Majority Republicans again blocked efforts by Democrats to have Indiana expand its Medicaid program for a three-year period during which the federal government would pick up the full tab for covering 400,000 Hoosiers.
State Senate Democrats offered a measure Monday that would have ended the expansion as soon as the federal health care law stopped covering its full cost.
It was an amendment to Senate Bill 551, which would trigger such an expansion only if the U.S. Department of Health and Human Services allows Indiana to have a block grant and use its health savings account-based program as the vehicle for the expanded coverage.
The proposal was modeled after Republican Florida Gov. Rick Scott’s decision to expand Medicaid for at least three years because, he said, failing to do so would force his state’s taxpayers to subsidize care elsewhere.
“We cannot be known as Indiana, the island of the uninsured,” said Sen. Karen Tallian, the Portage Democrat who pushed the amendment. She noted that the state’s neighbors – Illinois, Ohio, Michigan and Kentucky – are each moving forward with expansions.
Tallian also pointed to an Indiana Hospital Association study that found an expansion could draw $10.5 billion in federal Medicaid payments into the state between now and 2020, drawing about 30,000 jobs along the way.
“My proposal is simple and it’s a minimal offering. Accept the expansion now, through the end of 2016, when the federal government is paying 100 percent,” she said.
Senate Republicans, though, quickly rejected Tallian’s effort. The chamber’s two top fiscal leaders said they are unconvinced that federal officials would keep their bargain – and even after three years, they said, the state couldn’t easily drop coverage for those new enrollees.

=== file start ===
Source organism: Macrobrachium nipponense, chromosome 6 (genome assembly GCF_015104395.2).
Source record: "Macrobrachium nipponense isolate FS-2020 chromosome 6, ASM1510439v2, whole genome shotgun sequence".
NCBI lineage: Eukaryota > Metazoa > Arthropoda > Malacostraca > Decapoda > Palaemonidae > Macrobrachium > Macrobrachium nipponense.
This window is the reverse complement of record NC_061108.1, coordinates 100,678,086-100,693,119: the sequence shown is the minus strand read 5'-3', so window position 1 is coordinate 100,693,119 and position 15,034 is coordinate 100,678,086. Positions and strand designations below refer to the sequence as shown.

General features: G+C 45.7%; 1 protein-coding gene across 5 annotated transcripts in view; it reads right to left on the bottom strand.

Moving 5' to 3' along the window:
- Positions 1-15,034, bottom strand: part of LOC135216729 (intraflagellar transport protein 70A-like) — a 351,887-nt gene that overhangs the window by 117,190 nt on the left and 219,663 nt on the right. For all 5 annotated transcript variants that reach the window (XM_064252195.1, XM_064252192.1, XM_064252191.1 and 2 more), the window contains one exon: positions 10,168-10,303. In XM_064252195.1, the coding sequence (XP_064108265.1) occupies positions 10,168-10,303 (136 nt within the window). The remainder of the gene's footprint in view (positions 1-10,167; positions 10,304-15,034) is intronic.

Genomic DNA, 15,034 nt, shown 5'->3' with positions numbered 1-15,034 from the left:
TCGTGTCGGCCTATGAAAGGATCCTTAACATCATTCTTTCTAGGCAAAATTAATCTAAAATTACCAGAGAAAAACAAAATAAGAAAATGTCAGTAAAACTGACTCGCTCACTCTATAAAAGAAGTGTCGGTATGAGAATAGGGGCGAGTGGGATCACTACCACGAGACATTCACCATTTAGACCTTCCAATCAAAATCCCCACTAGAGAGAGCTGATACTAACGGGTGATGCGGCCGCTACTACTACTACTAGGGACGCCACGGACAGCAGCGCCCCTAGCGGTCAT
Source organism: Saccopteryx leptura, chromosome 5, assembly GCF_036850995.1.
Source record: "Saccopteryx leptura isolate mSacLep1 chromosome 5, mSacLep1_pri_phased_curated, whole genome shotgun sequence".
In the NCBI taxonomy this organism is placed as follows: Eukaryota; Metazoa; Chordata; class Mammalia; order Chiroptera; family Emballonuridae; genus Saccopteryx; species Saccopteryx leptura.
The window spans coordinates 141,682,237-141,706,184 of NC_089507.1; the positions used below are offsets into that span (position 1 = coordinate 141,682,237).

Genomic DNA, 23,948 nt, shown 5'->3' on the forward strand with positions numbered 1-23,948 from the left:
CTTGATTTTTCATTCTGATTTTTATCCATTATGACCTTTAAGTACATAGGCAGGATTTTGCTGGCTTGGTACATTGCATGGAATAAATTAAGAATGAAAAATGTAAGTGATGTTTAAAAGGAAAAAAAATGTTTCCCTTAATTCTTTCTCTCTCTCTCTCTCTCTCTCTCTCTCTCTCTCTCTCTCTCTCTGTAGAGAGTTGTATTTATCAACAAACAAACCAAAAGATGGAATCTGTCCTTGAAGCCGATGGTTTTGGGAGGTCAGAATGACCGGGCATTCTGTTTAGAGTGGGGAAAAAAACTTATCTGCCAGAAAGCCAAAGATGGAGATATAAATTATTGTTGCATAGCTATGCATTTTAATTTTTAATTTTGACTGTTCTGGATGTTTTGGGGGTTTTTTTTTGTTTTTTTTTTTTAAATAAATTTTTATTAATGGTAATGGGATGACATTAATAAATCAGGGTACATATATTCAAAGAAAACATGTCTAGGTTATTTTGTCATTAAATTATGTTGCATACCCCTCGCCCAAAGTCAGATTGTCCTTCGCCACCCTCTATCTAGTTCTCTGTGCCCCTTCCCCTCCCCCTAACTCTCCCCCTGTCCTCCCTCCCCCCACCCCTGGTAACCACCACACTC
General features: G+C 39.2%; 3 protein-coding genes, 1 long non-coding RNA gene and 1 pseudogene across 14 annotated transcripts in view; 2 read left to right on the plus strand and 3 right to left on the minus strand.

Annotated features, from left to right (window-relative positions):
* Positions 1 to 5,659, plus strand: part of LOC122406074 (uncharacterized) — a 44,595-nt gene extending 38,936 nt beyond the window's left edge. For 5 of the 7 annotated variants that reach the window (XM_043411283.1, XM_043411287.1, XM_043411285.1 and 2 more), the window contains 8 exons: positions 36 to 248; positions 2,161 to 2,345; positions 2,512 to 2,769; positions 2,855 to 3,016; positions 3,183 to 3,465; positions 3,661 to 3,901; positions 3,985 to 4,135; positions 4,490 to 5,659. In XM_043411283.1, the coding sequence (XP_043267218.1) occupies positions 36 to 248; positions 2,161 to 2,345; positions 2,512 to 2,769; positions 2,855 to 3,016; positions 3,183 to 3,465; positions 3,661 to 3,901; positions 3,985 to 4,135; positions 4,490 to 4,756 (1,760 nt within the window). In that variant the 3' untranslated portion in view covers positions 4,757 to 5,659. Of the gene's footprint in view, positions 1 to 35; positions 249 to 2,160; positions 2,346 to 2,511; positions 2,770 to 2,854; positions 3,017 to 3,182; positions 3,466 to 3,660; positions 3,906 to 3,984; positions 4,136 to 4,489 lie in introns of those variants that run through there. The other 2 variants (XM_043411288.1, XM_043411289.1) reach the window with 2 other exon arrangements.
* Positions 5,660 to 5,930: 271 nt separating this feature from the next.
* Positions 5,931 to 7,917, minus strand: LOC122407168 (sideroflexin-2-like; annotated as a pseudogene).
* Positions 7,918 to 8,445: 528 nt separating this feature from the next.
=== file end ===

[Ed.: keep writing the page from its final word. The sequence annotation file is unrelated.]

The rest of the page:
Senate Tax and Fiscal Policy Chairman Brandt Hershman, R-Lafayette, criticized the “irrational exuberance about this pot of federal money that makes it seem like a birthday and Christmas rolled into one.”
He said that the “concept that this is free money is just flat-out wrong,” and that “this is being financed on a federal credit card.”
The Senate will vote Tuesday on the full bill, authored by Senate Health and Provider Services Chairwoman Patricia Miller, R-Indianapolis.
The Medicaid expansion was a key part of President Barack Obama’s landmark 2010 health care law, but was thrown into jeopardy when the U.S. Supreme Court ruled last year that states could opt out of it.
For states that do grow their Medicaid rolls to include residents earning up to 138 percent of the federal poverty line – or around $32,000 a year for a family of four – the federal government will pick up the full tab the first three years, and then its share will taper off to 90 percent by 2020, with states paying the difference.
Gov. Mike Pence has compared the expansion’s impact on the state’s budget to the federal government gifting Indiana with a “baby elephant” that it would feed in its early years, and then hand over as a full-grown animal with an insatiable appetite.
By 2022, the Urban Institute estimates that 943,000 Hoosiers will be eligible for Medicaid – including 72,000 who meet current eligibility requirements but aren’t signed up – if Indiana declines to expand the program.
Another 495,000 Hoosiers could qualify for coverage if the state does move forward with an expansion. That would reduce the state’s 867,000 uninsured residents, and it would cost the state $537 million by 2022 according to the Urban Institute, but Indiana’s actuaries have estimated the cost would be much higher.
Pence has asked the federal government to approve the Healthy Indiana Plan, which used health savings accounts, as a vehicle for a Medicaid expansion. Only if they say “yes,” he’s said, will he make a decision on whether to do so.